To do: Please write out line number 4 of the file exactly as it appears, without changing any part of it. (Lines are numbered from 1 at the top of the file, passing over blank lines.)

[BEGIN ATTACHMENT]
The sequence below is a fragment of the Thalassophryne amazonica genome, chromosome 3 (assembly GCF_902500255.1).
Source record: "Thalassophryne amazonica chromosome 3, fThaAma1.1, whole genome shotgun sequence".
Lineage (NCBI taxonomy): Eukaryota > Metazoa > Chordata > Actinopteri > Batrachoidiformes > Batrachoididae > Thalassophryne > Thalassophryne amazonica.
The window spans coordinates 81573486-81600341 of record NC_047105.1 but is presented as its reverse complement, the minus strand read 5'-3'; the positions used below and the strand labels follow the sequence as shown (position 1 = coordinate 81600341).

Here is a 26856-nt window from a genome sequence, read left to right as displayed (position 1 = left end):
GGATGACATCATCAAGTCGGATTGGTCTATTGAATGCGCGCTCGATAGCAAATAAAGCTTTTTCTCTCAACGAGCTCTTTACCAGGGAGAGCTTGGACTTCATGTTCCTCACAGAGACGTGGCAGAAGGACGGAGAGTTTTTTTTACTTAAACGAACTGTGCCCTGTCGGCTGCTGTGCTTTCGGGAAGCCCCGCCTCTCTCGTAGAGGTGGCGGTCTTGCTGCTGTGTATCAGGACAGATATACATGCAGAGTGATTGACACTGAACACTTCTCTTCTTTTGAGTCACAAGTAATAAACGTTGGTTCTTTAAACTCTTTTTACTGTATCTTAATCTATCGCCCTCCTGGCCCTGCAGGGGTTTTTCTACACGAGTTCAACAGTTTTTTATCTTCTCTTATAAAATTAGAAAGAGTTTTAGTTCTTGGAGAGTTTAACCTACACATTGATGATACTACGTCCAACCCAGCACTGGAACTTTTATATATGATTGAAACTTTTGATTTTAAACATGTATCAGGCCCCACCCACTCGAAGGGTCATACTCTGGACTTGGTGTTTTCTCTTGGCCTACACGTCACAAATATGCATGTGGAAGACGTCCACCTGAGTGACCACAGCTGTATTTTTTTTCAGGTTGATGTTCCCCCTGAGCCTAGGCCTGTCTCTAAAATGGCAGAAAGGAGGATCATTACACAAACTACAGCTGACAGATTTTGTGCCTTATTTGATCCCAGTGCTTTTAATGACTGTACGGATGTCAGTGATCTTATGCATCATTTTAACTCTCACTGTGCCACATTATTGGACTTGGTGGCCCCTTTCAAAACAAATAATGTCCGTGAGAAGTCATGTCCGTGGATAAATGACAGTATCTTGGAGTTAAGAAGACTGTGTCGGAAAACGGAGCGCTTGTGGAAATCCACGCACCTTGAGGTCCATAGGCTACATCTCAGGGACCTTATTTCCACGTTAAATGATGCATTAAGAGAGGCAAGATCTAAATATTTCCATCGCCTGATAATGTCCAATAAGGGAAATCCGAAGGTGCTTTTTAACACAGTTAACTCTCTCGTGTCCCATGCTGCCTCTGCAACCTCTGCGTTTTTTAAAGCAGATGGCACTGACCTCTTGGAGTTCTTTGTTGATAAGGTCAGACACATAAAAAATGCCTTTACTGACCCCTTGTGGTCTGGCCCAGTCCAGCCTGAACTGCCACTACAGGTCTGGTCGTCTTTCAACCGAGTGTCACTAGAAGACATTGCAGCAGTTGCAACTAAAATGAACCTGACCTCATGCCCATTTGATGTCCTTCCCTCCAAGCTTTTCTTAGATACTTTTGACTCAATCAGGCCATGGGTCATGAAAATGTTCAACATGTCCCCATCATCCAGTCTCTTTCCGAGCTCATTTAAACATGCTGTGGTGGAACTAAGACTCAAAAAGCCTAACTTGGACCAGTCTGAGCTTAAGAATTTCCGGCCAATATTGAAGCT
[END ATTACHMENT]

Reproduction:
The window spans coordinates 81573486-81600341 of record NC_047105.1 but is presented as its reverse complement, the minus strand read 5'-3'; the positions used below and the strand labels follow the sequence as shown (position 1 = coordinate 81600341).